The Passing of My Hero

Dad

William Milton Carson

Four years ago today, my father passed on.  There is not a day that goes by that I don't think about him or wish that I could talk to him.  He was my best friend and I could talk to him about any and everything.  He never judged me harshly and always supported my decisions even though he might not have always agreed with them.

I got my work ethic, sense of humor, temper, my entrepreneurial spirit, and my faith from my father.  You are deeply missed, Dad.  I'm sure you have been watching over me these past four years and there are days that I wish you were here to just talk, exchange a joke, or see your mischeivious wink.  I love you Dad and you are missed by those that knew you best. 

The hardest thing I've ever had to do in life was give my Dad's eulogy.  It made my divorce seem like a walk in the park (even though it wasn't).  So much to say.  Anyway, this blog is for my family and for those that were and were not in attendence of Dad's funeral.

We miss you.

I would like to dedicate this to my Dad (From my sister, Suzy Idhe)

 

A son of a farmer, who awoke at the crack of dawn to make a living for his family,

That is how I remember my dad as a child.  I remember a man with a stern voice and a heart of gold.  I laugh when I think of his practical jokes and his sense of humor.  He definitely was an original!  My dad was a very strong and silent man but in his silence he spoke volumes.  He was a very talented man; he could play just about anything on his accordion.  I don’t know if he ever had lessons, I never asked.  All I know is that it made me happy to hear him play.  More so, I remember the twinkle in his eyes.  I remember his smell, as if he was hugging me now. All through the years, he always smelled the same to me. 

 

My dad was a provider. He always saw that we were taken care of and loved us to no end, even when it wasn’t obvious.  From him, I learned the value of family, his tenaciousness to protect those that he loved, regardless of the consequences.  He worked hard all his life and always had the respect of his kids.  He loved to play tricks!  Oh, how I remember them like yesterday.  I remember him picking me up and tickling me with his beard until my chest exploded from laughter.

 

In my adult life, I saw him as if he had never changed, never aged.  He was still the silly and ornery man that I remember as a child!  I wish I had more time with my dad than I was given.  I sometimes feel like I was cheated years and yet, how could I think that?  My most valuable and cherished memories were with my dad and my mom Linda.  I guess growing up, I never paid much attention to what mattered most…. finding gratitude and understanding of the man I called “Dad”.

 

Those who considered themselves part of his circle of friends loved and adored him and I like to believe that all called him a fair man and selfless friend.  He was also a very proud man, never asked for anything that he could not get himself.  That’s how I remember him.  I remember how much he laughed and how his eyes used to sparkle.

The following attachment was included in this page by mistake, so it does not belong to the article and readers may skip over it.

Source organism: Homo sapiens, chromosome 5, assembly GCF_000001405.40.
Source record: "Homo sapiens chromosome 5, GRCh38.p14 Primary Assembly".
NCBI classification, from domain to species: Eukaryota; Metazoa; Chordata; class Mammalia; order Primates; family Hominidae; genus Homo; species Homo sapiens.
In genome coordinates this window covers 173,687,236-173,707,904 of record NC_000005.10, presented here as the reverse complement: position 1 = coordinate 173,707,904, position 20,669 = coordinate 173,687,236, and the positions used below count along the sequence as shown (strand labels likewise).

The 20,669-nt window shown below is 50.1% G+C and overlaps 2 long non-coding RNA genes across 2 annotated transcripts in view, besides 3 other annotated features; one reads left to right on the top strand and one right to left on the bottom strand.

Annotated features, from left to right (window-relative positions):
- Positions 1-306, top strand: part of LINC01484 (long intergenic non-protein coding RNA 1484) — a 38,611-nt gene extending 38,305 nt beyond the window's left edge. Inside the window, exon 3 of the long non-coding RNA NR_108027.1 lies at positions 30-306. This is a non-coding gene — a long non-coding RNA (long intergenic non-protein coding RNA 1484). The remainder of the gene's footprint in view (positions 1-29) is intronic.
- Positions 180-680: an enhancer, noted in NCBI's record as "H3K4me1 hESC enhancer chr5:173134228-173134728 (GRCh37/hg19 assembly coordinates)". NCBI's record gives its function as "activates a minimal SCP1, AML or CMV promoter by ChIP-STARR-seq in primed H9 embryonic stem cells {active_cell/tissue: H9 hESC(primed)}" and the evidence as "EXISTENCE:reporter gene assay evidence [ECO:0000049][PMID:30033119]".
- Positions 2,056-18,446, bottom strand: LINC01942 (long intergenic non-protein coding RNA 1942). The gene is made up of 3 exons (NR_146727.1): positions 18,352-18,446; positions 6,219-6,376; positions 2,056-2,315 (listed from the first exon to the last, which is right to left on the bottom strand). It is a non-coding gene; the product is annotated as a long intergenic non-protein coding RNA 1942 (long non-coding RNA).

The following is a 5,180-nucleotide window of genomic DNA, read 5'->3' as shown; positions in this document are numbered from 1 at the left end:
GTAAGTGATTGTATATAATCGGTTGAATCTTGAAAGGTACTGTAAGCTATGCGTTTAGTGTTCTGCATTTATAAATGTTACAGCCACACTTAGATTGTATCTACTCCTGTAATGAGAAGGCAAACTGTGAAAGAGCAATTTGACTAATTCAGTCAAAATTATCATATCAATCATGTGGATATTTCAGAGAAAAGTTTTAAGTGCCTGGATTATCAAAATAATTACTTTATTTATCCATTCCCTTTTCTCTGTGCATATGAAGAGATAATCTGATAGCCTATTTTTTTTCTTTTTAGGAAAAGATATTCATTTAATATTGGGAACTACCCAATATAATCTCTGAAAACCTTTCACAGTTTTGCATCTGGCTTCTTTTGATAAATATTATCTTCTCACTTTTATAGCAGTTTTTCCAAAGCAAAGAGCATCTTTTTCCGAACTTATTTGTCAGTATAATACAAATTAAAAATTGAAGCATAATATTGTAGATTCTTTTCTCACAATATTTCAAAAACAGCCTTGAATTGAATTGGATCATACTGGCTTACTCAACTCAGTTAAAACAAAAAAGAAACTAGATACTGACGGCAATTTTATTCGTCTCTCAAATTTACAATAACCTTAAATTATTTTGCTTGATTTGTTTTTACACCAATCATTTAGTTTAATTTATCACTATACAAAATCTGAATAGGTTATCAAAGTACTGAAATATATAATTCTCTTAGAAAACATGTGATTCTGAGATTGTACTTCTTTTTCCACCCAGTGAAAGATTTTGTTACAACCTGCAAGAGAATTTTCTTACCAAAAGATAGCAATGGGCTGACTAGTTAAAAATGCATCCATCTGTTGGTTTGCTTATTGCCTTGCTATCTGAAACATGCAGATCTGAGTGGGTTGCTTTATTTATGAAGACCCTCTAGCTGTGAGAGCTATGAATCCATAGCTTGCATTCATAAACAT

I don’t think I will ever see a man as strong as my father was.  He must have been beaten and poked by life a thousand times and not once did I see him fall apart.  You can imagine how confused I felt when I learned that dad’s health was failing.  How could Superman have a weakness?

 

Sad as it may seem, my dad was given an amazing grace.  He did make it through his 69th birthday and it would seem like a million and one years with an amazing woman!  Mom (Linda) has been a pillar to us kids!  Even when we didn’t want her to be!  She was the glue that kept our family strong.  She may never admit to it, or take the credit, but I would not know my dad if it wasn’t for her.  She could never be replaced and she will always be my mom.

 

As I reflect on my life with my Dad…I realize that I am so much like him, as all of us Carson’s are:  Stubborn as a mule, helpful to a fault, tenacious like a bulldog, but loving as a dove.  I will always treasure every single moment and memory of my dad.  I will always miss him. 

 

Today, there have been moments when I thought I heard his voice and then saddened to realize it was just my thoughts taking me away from the sorrow of missing him.  I see my dad winking at us kids when he is up to no good.  I hear him calling out for “ma” from another room…. Or his famous,  “ahhh” as if we were taking him to seriously.  Then, I realize that it isn’t just thoughts.  It is my dad.  I called his store tonight.  I hoped that I would get an answering machine and be able to hear his voice one more time.  Maybe, I would even leave a formal goodbye to my dad.  Instead, I heard a soft sweet voice.  At first I thought it was his angel.  It was my sister-in-law. Kari and my brother Scott were at my dad’s store.  Scott got on the phone and sounded just like my dad.  It made me cry…but it was good.  It only confirms that family is so important, and that you never get a second chance to say, “I love you”.  I am aware of that now. 

 

One man’s dying can make a lot of changes in our family.  It made me re-think of my family, my life and what’s important.  I know that it was hard for dad to leave us all behind, but I also believe that he was going home and that he knew it.  Sickness may have ravaged my dad, took away his strength, made him rely on others, but death gave him peace from pain and a place in heaven.  People wonder if there is a heaven?  I know there is, my dad’s waiting there.  Playing his accordion and singing his heart out.  I bet he is even being his ornery self up there, too.  People wonder if there is a God.  I know he is real.  Who else could have given my dad such an amazing grace?